Microwave ovens are the mainstay of cooking appliances in our homes. Five years ago, when Reeja Jayan was a new professor at Carnegie Mellon University, she was intrigued by the idea of using microwaves to grow materials. She and other researchers had shown that microwave radiation enabled temperature crystallization and growth of ceramic oxides. Exactly how microwaves did this was not well understood, and this mystery inspired Jayan to reengineer a $30 microwave oven so she could investigate the dynamics effects of microwave radiation on the growth of materials.

    If you look carefully in the center of this photo, you will see the $30 microwave oven that Reeja Jayan reengineered to start her experiments.
    Source credit: Reeja Jayan.

    Today, Jayan, who is now an associate professor of mechanical engineering, has made a breakthrough in our understanding of how microwaves affect materials chemistry. She and her student Nathan Nakamura exposed tin oxide (a ceramic) to 2.45 GHz microwave radiation and figured out how to monitor (in situ) atomic structural changes as they occurred. This discovery is important because she demonstrated that microwaves affected the tin oxide’s oxygen sublattice via distortions introduced in the local atomic structure. Such distortions do not occur during conventional materials synthesis (where energy is directly applied as heat).

    Unlike prior studies, which suffered from the inability to monitor structural changes while the microwaves were applied, Jayan developed novel tools (a custom-designed microwave reactor enabling in-situ synchrotron x-ray scattering) for studying these dynamic, field-driven changes in local atomic structure as they happen. By revealing the dynamics of how microwaves affect specific chemical bonds during the synthesis, Jayan is laying the groundwork for tailor-made ceramic materials with new electronic, thermal, and mechanical properties.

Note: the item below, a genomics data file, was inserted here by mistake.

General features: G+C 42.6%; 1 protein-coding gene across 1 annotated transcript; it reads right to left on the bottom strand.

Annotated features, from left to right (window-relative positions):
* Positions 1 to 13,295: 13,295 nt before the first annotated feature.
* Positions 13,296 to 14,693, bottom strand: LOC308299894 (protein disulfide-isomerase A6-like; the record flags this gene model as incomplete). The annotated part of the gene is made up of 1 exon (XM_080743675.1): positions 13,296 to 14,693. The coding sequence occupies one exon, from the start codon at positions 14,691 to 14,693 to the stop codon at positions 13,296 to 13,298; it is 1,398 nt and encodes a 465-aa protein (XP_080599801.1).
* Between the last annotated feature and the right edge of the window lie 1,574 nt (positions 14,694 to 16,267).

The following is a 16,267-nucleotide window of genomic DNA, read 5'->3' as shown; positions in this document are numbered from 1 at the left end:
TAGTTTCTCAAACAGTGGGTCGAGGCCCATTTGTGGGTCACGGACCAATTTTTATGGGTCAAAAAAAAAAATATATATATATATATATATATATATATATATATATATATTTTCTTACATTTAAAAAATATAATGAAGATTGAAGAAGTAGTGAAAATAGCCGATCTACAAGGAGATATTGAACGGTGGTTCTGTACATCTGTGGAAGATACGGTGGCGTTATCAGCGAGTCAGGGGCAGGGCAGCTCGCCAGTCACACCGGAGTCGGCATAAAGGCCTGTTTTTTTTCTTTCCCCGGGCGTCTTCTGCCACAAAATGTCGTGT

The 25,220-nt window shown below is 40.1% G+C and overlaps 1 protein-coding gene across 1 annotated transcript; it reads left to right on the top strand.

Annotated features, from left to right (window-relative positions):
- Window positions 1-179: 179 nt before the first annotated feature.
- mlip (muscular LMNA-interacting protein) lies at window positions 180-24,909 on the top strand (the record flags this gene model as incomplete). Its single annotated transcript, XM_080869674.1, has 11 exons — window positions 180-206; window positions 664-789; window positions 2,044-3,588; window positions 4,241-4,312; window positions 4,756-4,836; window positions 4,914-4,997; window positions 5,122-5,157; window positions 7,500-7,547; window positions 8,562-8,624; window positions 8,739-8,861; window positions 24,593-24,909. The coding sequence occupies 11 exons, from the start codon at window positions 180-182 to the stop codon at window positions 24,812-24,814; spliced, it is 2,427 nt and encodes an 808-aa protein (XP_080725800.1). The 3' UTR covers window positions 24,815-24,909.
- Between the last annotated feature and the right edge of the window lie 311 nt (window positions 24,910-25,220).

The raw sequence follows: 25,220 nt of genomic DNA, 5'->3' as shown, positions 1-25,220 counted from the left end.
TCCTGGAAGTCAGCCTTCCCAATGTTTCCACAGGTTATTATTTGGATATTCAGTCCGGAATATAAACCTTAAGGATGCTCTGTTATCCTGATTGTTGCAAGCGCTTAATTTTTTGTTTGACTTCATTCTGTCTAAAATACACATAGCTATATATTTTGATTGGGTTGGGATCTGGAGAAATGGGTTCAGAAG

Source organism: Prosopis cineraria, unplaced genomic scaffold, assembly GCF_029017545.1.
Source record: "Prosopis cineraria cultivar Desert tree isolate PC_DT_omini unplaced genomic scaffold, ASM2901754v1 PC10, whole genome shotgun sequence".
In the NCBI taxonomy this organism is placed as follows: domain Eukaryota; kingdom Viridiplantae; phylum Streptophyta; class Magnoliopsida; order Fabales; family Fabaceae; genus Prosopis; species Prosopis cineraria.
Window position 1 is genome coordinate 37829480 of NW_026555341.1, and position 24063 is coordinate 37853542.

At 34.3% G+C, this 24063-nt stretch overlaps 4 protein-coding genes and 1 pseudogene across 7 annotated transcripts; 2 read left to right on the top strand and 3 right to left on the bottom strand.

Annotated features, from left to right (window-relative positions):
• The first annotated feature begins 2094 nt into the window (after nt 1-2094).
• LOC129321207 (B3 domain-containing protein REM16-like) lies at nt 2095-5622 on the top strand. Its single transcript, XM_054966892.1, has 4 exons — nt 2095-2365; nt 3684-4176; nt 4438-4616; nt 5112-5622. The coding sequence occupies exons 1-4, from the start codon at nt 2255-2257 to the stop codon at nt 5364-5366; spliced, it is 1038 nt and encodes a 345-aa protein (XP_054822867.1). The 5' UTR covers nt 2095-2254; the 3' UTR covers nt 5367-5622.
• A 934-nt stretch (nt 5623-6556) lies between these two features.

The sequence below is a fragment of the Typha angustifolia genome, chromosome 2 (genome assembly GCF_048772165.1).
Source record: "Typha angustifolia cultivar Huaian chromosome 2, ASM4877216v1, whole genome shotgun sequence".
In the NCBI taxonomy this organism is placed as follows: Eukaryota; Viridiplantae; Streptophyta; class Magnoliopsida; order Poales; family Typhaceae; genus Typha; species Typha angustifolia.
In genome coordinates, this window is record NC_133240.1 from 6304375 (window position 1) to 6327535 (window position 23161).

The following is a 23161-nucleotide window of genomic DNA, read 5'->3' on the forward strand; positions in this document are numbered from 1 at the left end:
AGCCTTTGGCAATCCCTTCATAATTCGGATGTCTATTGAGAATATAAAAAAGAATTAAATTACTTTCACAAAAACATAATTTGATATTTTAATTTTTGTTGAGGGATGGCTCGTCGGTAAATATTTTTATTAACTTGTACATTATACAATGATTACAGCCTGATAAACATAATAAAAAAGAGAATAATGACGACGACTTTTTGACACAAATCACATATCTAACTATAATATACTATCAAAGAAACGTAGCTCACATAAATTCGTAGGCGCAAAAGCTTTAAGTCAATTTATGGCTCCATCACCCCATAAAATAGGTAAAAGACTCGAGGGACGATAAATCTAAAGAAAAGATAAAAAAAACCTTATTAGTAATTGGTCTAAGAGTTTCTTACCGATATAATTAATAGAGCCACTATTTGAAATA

In-situ PDF Data Collection: Waveguide installed at 28-ID-2 beamline at the National Synchrotron Light Source II, Brookhaven National Laboratory. The results in Jayan’s paper [below] came from the custom-built microwave reactor, which offers precise engineering controls. (Source: Reeja Jayan.)

    “Once we know the dynamics, we can use this knowledge to make materials that are far away from equilibrium, as well as devise new energy efficient processes for existing materials, such as 3D printing of ceramics,” she says. The commercialization of additive manufacturing of metals and plastics is widespread, but the same cannot be said for ceramic materials. 3D printing of ceramics could advance industries ranging from healthcare—imagine artificial bones and dental implants—to industrial tooling and electronics—ceramics can survive high temperatures that metals can’t. However, integrating ceramic materials with today’s 3D printing technologies is difficult because ceramics are brittle, ultrahigh temperatures are required, and we don’t understand how to control their properties during printing processes.

    Jayan’s findings were derived from unconventional experiments that relied on a combination of tools. She used x-ray pair distribution function (PDF) analysis to provide real-time, in situ structural information about tin oxide as it was being exposed to microwave radiation. She compared these results to tin oxide that was synthesized without electromagnetic field exposure. The comparisons revealed that the microwaves were influencing atomic-scale structure by disturbing the oxygen sublattice. “We were the first to prove that microwaves create such localized interactions by devising a method to watch them live during a chemical reaction,” says Jayan.

    The custom-built microwave reactor was integrated into the X-ray Powder Diffraction (XPD) beamline located at the US Department of Energy Brookhaven National Laboratory. Source: US Department of Energy Brookhaven National Laboratory.

    These experiments were extremely difficult to conduct and required a custom-built microwave reactor. (This represented a significant upgrade in cost and engineering compared to the original domestic oven). The reactor was designed in collaboration with Gerling Applied Engineering, and the experiments were conducted at the US Department of Energy Brookhaven National Laboratory (BNL). Dr. Sanjit Ghose and Dr. Jianming Bai, lead scientists at BNL, were instrumental in helping Jayan’s team integrate the microwave reactor into the beamline.